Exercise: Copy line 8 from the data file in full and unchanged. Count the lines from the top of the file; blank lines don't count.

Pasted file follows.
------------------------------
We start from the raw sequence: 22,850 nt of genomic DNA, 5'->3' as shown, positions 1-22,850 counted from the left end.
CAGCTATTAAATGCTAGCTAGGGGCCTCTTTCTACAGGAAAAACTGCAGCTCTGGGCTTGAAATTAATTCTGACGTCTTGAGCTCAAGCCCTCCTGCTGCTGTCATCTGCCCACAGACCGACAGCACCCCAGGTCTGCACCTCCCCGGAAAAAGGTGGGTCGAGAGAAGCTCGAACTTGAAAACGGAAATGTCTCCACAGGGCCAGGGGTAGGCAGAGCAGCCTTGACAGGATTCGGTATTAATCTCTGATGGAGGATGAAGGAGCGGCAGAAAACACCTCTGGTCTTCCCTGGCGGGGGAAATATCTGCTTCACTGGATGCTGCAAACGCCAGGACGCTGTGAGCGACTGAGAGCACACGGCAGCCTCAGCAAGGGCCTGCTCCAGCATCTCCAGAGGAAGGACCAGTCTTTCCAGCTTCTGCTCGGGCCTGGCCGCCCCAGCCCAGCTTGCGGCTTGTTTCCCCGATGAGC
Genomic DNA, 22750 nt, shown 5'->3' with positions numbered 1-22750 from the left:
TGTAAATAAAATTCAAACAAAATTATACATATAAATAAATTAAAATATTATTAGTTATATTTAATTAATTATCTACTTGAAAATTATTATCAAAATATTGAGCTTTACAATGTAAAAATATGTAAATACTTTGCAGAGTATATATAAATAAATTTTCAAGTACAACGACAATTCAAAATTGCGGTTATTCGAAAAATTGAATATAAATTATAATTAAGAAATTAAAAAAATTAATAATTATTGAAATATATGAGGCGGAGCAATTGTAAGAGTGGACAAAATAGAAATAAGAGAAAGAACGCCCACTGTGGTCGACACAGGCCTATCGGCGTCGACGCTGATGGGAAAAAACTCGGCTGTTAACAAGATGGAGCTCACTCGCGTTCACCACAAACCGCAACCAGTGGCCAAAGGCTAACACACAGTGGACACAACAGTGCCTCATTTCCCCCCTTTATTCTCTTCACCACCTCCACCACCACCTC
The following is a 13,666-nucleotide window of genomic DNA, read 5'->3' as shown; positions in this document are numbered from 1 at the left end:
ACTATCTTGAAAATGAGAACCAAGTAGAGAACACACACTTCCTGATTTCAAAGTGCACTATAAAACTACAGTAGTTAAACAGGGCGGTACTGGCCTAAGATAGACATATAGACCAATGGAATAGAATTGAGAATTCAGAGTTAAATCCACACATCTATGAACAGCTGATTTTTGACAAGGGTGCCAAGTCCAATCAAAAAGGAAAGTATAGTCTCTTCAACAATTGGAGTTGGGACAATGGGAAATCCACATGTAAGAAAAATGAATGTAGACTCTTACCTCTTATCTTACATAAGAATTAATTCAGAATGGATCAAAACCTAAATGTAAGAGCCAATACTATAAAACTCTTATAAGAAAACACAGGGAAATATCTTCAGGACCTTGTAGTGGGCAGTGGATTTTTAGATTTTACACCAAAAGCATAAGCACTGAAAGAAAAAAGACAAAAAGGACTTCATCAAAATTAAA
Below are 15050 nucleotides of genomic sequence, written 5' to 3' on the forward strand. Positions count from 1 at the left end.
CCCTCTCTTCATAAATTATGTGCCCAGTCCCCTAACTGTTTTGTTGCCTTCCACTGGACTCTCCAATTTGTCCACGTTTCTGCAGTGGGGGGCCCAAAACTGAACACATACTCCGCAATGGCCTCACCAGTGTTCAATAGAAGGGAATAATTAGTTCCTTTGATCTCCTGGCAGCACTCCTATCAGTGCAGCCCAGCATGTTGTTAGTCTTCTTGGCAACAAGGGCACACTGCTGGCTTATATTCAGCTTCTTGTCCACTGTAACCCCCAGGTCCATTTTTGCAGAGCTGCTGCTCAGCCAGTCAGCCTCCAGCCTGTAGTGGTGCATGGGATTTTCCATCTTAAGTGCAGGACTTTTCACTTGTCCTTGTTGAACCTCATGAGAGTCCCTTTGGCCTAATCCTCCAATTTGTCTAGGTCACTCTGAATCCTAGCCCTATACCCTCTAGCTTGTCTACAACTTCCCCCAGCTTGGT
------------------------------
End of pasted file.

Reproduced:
CCCTCTCTTCATAAATTATGTGCCCAGTCCCCTAACTGTTTTGTTGCCTTCCACTGGACTCTCCAATTTGTCCACGTTTCTGCAGTGGGGGGCCCAAAACTGAACACATACTCCGCAATGGCCTCACCAGTGTTCAATAGAAGGGAATAATTAGTTCCTTTGATCTCCTGGCAGCACTCCTATCAGTGCAGCCCAGCATGTTGTTAGTCTTCTTGGCAACAAGGGCACACTGCTGGCTTATATTCAGCTTCTTGTCCACTGTAACCCCCAGGTCCATTTTTGCAGAGCTGCTGCTCAGCCAGTCAGCCTCCAGCCTGTAGTGGTGCATGGGATTTTCCATCTTAAGTGCAGGACTTTTCACTTGTCCTTGTTGAACCTCATGAGAGTCCCTTTGGCCTAATCCTCCAATTTGTCTAGGTCACTCTGAATCCTAGCCCTATACCCTCTAGCTTGTCTACAACTTCCCCCAGCTTGGT